THE costumed crowds at Ulverston's Dickensian Festival this weekend can get refreshment from a specially-brewed ale designed to recapture the flavour of a Victorian pint.

The recently-launched Ulverston Brewing Company has produced their third beer aptly named What the Dickens!' for the town's annual Christmas market.

"We've tried to create something which tastes like what would have been drunk at the time," explained brewer Anita Garnett. "We've gone for something malty a warming winter beer rather than something hoppy. We hope it's something Dickens would have liked."

However in a concession to modern tastes, the alcohol content of the tipple, which is on tap at The Farmers' Arms, is a 20th century 4.4 per cent. This is less than Victorian beer that was typically a boozy six per cent, despite society's aspirations to sobriety and high morals.

Meanwhile the Coniston Brewery has also been at the recipe books to create a designer beer.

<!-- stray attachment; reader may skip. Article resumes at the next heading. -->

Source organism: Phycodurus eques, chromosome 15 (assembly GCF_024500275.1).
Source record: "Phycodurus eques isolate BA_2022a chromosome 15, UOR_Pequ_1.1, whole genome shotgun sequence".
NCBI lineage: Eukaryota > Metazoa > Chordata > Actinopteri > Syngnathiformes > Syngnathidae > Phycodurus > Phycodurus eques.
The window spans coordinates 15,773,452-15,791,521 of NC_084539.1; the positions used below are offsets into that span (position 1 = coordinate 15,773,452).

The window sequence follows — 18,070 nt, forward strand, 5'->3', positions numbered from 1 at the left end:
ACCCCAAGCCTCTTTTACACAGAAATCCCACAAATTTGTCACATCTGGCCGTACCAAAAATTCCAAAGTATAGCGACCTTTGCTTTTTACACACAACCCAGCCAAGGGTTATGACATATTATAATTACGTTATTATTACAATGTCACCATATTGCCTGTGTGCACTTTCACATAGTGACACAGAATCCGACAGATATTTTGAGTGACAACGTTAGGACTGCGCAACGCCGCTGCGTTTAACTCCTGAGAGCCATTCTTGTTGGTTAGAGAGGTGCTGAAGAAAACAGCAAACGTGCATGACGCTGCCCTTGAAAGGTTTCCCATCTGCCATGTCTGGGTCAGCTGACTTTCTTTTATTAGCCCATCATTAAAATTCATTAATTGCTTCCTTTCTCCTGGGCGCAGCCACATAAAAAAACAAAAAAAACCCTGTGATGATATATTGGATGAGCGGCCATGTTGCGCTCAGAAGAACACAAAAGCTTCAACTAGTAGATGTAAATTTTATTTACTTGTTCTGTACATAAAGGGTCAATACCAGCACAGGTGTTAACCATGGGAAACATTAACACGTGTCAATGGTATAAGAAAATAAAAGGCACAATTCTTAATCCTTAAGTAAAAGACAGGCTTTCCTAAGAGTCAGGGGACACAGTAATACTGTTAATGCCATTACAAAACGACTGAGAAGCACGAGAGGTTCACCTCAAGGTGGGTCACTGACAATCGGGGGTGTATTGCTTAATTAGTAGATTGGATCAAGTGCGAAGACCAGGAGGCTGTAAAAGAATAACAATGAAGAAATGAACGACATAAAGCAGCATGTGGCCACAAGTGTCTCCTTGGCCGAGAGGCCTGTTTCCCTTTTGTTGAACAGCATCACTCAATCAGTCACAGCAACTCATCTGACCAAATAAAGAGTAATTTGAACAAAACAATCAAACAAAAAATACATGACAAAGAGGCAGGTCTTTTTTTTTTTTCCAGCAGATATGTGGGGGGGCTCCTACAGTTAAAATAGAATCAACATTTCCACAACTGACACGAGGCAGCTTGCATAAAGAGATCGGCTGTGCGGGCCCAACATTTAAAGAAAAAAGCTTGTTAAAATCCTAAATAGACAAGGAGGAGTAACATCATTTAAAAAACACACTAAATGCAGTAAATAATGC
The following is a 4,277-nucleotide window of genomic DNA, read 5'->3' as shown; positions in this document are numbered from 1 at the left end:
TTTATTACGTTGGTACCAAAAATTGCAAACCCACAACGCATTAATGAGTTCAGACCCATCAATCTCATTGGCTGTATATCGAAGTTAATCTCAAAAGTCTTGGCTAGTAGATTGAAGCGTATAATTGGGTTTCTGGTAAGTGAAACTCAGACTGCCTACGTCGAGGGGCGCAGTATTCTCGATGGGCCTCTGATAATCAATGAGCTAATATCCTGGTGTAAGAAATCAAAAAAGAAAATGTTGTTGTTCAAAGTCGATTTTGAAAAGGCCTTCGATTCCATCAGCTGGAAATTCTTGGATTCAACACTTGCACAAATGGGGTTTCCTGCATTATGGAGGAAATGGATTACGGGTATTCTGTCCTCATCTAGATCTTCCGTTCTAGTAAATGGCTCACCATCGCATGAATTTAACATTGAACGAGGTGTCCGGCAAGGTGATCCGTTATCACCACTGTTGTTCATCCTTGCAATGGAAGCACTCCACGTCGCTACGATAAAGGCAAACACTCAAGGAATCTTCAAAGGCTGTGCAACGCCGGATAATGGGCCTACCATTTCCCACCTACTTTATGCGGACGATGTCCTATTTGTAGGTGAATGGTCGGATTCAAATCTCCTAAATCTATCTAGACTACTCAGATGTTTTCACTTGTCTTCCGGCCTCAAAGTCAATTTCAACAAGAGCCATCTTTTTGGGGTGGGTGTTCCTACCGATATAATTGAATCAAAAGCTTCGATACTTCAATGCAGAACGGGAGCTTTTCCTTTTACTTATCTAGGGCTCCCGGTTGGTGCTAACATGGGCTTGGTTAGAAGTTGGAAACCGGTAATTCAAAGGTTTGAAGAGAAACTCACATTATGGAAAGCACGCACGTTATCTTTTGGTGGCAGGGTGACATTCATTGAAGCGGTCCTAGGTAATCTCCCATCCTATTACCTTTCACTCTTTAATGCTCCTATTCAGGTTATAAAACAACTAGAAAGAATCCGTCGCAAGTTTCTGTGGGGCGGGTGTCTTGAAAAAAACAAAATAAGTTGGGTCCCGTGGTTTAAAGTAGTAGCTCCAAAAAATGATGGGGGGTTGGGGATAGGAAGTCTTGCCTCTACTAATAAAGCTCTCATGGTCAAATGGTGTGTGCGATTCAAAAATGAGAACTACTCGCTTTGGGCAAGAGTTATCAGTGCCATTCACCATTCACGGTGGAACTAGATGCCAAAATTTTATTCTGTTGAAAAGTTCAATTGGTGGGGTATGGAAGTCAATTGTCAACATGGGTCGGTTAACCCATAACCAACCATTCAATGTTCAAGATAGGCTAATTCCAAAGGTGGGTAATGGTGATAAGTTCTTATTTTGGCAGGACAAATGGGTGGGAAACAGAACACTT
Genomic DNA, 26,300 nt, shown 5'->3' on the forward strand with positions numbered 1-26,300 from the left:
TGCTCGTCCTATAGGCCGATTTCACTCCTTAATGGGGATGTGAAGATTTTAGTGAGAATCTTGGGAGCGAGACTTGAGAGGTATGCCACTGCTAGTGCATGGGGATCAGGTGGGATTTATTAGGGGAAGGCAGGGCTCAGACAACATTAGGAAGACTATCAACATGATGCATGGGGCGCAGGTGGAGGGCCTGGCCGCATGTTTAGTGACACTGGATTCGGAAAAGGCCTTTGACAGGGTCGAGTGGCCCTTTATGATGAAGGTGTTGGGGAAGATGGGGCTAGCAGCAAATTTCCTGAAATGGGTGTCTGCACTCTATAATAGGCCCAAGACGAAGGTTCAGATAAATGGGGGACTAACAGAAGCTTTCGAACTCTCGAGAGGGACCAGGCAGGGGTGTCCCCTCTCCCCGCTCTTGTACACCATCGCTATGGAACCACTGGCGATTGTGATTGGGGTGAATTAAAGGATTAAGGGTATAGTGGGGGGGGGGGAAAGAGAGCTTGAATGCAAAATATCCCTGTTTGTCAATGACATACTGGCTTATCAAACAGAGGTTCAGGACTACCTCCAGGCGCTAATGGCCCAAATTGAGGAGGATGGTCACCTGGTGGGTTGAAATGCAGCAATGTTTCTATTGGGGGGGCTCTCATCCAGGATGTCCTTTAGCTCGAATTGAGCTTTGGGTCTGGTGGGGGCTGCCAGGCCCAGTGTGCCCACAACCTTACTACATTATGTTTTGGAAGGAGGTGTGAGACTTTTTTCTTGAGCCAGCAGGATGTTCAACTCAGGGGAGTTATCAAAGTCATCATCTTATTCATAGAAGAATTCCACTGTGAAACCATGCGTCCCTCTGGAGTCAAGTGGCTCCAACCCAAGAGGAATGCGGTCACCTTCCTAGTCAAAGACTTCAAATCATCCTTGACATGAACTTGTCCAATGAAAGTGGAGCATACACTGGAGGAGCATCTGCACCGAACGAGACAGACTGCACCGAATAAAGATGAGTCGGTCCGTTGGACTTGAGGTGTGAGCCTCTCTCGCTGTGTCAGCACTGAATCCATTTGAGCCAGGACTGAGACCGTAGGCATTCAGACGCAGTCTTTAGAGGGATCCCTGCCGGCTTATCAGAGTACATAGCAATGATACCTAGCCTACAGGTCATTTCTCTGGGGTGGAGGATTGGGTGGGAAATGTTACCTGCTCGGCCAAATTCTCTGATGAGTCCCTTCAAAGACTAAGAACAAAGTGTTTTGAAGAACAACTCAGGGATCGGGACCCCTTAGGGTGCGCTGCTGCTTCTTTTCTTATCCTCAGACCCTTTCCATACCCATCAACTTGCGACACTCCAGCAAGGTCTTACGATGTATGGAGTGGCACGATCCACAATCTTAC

The Flying Frenchman Bitter' has gone on tap at the Black Bull Hotel, Coniston, in a bid to raise money for Christian del Castillo's F2000 hydroplane, that was badly damaged during his dramatic 100mph smash on Coniston Water during Records Week on November 2.

Owner of Coniston Brewery Ian Bradley described the new tipple as a blend of Blacksmiths Ale and Bluebird Bitter, and 10p of each pint sold will go towards rebuilding the boat.

Mr Del Castillo said: "Everyone in Coniston is so supportive, and I can hardly believe the brewery is now producing a beer in order to help me rebuild the boat."

Grasmere photographer Martin Campbell captured the death-defying crash on a series of photographs that are on display at the Black Bull pub to accompany the Flying Frenchman Bitter.

l Cumbrian-based brewer Tirril Brewery has just bought its second public house the New Inn at Brampton, near Appleby. A total refurbishment of the pub is planned. The business sold from an asking price of £425,000 through The Bar Agency, Manchester office.